15. "Il Convivio" was written sometime between 1304 and 1308; The Letter to Can Grande della Scala was written about 1318. One scholar has cast doubt on Dante's authorship. The following citation is a part of P:H: Wicksteed's Translation of the Later Works of Dante (London,1904):

To elucidate, then, what we have to say, be it known that the sense of a word is not simple, but on the contrary it may be polysemous, that is to say, "of more senses than one"; for it is one sense which we get through the letter and another which we get through the thing the letter signifies; and the first is called literal, but the second allegorical or mystic. And this mode of treatment, for its better manifestation, may be considered in this verse: “When Israel came out of Egypt, and the house of Jacob from a people of strange speech, Judea became his sanctification, Israel his power“. For if we respect the letter alone the departure of the children of Israel from Egypt at the time of Moses is presented to us; if the allegory, our redemption wrought by Christ; if the moral sense, the conversion of the soul from the grief and misery of sin to the state of grace is presented to us; if the anagogical, the departure of the holy soul from the slavery of this corruption to the liberty of eternal glory is presented to us. And although these mystic senses have each their special denominations, they may all in general be called allegorical, since they differ from the literal and the historical; for allegory is derived from alleon, in Greek, which means the same as the Latin alienum or diversum.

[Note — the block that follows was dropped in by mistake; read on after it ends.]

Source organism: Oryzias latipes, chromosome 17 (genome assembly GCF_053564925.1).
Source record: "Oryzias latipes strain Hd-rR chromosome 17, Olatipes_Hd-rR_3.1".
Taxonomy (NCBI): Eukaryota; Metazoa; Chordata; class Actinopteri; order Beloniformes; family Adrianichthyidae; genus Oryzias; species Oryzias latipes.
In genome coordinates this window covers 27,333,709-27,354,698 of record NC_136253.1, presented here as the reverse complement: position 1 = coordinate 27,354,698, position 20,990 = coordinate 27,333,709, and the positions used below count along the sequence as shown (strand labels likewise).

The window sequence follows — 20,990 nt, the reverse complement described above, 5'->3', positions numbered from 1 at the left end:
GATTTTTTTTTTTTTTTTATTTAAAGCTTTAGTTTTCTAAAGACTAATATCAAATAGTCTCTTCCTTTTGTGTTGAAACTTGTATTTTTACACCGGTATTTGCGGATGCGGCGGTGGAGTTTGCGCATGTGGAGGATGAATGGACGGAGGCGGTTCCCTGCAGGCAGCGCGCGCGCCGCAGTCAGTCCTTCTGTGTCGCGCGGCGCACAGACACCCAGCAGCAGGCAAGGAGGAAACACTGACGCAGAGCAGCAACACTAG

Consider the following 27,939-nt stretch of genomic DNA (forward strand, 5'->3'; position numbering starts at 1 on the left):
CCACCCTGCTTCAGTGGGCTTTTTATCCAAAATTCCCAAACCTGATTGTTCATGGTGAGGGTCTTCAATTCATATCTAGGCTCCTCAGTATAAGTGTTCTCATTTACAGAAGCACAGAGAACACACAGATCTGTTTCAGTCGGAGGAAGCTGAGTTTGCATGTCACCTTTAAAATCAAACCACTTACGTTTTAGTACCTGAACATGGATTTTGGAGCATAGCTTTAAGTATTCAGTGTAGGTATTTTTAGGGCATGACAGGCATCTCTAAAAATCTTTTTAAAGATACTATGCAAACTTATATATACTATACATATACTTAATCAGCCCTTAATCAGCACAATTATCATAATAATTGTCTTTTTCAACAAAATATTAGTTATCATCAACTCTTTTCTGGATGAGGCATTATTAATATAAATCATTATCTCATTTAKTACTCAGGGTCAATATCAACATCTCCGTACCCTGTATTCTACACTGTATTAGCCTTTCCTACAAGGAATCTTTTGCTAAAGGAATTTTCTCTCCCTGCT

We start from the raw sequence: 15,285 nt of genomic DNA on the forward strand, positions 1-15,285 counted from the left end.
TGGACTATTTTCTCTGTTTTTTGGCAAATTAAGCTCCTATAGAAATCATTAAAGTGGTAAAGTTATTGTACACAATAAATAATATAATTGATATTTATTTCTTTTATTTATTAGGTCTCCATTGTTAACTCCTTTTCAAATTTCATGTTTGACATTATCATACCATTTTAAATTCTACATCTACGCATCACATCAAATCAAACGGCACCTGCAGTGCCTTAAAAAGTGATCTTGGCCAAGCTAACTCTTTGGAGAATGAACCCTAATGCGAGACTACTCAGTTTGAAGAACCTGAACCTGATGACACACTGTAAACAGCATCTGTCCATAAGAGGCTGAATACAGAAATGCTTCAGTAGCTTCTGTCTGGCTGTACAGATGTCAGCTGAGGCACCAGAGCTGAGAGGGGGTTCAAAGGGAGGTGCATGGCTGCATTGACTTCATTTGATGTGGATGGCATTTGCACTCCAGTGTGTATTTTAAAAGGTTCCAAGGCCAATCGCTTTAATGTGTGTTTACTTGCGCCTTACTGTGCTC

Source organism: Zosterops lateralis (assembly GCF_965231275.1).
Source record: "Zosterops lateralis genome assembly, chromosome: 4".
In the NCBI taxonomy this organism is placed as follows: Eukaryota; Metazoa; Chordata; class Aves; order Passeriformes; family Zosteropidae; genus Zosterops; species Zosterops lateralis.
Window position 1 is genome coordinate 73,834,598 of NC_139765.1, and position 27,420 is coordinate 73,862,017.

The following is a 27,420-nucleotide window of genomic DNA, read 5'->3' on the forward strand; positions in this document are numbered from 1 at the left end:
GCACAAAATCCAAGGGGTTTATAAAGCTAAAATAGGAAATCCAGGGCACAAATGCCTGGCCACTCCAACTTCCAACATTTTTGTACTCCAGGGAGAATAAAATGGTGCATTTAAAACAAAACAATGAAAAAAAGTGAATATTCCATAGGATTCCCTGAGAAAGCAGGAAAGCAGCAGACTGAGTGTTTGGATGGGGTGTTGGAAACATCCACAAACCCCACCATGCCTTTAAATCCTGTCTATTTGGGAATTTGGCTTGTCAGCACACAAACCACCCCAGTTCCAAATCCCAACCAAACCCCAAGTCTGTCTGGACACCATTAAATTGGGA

16. So Christian turned out of his way to go to Mr. Legality's house for help, but behold, when he was now hard by the Hill, it seemed so high, and also that the side of it was next the way side, did hang so much over, that Christian was afraid to venture further, lest the Hill should fall on his head.

17. In his introductory essay "The Internalization of Quest-Romance" in Romanticism and Consciousness / Essays in Criticism (New York,1970), Harold Bloom calls the phase of development preceding full internalization the "Promethean" stage of Romanticism when the poets identified themselves as poets with an immature aspect of their personalities incorporating a rebellious attitude to social injustice and repression Full internalization was achieved by Wordsworth and Blake when the catharsis that attended their strivings in poetry afforded a clear perception of the false selfhood in all that prevented or delayed a perfect state of harmony in all the mind's questing and emotional energies; this Bloom likens to Freud's picture of a "marriage" of the libido and the object of its love.